Magical Murray realises dream maiden major as Serena cements her place in history (again) – but it’s goodbye Kim and A-Rod



Familiar feelings and new beginnings – Serena and Andy savour contrasting victories.

Trust the Yanks to deliver us drama! Well more accurately, one American, a Serb, a Belarussian and not least of all a Brit who in the final two matches of what has been a memorable Slam for so many reasons delivered so much on court and in the wider scheme.

Let’s start with Murray then, seemingly destined to become ‘the greatest to never win a major’ such was the era he found himself in. But for those in the know that label was already quickly becoming irrelevant. after a great if not overly spectacular first half of the season – culminating in the quarter-final exit at Roland Garros to Ferrer, it was with the grass-court season (that Queens defeat to tricky Mahut aside) that signalled to all that the fruits of Murray and Lendl’s labour were really ripening.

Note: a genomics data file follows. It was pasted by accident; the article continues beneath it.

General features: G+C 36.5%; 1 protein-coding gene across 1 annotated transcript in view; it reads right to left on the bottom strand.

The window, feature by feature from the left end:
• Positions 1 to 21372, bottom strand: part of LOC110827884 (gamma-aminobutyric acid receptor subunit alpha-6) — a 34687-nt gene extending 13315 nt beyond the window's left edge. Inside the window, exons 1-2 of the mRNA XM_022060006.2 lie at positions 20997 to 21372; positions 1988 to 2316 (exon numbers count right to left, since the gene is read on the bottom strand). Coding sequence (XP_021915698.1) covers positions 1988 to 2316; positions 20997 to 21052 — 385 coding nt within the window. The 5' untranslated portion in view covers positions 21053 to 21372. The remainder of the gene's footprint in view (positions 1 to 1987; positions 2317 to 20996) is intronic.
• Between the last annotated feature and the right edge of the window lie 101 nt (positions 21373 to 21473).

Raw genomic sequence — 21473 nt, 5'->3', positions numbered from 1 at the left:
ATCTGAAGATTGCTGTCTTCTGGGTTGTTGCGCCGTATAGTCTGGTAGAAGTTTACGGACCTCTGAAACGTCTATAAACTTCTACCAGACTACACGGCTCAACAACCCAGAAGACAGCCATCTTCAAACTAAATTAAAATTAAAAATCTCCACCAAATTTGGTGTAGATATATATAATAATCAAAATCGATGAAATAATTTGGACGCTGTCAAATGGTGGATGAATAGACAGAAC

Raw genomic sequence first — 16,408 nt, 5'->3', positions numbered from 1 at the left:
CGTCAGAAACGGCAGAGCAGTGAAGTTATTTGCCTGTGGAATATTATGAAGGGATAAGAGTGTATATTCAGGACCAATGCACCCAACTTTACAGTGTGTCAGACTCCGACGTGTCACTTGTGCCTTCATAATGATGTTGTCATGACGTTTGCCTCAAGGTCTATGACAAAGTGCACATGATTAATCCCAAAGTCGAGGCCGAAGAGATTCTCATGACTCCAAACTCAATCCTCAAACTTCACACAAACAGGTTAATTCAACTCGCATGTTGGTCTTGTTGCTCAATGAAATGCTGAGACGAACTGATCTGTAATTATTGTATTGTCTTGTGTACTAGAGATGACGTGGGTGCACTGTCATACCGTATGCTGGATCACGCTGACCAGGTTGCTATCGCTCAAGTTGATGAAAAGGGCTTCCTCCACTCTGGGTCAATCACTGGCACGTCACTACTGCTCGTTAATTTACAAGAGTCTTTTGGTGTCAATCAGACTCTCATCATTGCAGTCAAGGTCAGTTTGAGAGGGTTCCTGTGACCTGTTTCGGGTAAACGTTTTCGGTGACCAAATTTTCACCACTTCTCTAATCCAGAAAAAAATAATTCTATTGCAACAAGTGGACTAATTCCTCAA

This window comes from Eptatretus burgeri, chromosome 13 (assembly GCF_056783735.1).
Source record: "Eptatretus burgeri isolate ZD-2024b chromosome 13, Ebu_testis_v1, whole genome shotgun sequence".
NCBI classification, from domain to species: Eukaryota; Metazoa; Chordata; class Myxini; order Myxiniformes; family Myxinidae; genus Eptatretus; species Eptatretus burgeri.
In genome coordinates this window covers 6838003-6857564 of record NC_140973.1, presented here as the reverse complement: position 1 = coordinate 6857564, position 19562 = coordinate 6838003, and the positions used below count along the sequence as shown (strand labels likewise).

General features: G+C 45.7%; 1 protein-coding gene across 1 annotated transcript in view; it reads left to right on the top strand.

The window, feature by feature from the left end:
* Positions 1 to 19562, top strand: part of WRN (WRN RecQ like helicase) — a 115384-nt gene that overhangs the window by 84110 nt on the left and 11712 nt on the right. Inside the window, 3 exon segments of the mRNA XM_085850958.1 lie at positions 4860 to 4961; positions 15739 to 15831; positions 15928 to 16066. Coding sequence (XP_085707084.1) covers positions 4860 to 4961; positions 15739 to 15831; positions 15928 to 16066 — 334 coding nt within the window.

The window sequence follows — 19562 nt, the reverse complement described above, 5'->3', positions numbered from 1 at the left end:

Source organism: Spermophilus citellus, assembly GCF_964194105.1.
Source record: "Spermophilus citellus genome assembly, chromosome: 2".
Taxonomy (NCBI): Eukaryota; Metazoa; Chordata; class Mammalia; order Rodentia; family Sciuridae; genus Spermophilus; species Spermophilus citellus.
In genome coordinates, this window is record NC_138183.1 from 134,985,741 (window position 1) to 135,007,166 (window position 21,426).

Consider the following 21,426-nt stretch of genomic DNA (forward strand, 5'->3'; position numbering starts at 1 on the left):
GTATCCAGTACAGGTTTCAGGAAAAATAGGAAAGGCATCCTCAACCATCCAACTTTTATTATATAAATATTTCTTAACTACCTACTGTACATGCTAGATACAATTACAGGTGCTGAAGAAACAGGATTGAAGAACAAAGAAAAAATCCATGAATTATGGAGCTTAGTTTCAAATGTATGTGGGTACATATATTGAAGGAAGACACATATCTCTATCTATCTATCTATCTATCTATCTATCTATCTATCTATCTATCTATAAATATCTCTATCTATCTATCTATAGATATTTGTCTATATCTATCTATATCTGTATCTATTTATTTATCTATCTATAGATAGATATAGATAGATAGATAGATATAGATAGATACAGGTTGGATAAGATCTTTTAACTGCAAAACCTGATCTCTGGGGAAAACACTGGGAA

The historic run to the final and oh so near triumph at Wimbledon itself was a huge turning point, Murray had reached Slam finals before of course, but here the draw didn’t open up for him and for the first time he didn’t seem overawed come the final. All this whilst dealing with the obligatory home-nation pressure that is heaped ever further during that fortnight.

What followed is likely to be remembered as the most important tournament of Murrays career – not the US Open, but the Olympics where the cocktail for success was so perfect for the Scot.
Wimbledon hurt, but it had endeared the Scot to thousands who for so long had failed to warm to his frosty at times dour demeanor and on-court tantrums when the going got tough – a far cry from the plummy likeable Henman. Now Murray could thrive on this new found admiration from the British populace and it was at the Olympics – with its all-encompassing spirit, enhanced further by the amazing feats of Team GB, where he could feed off of positivity for the first time.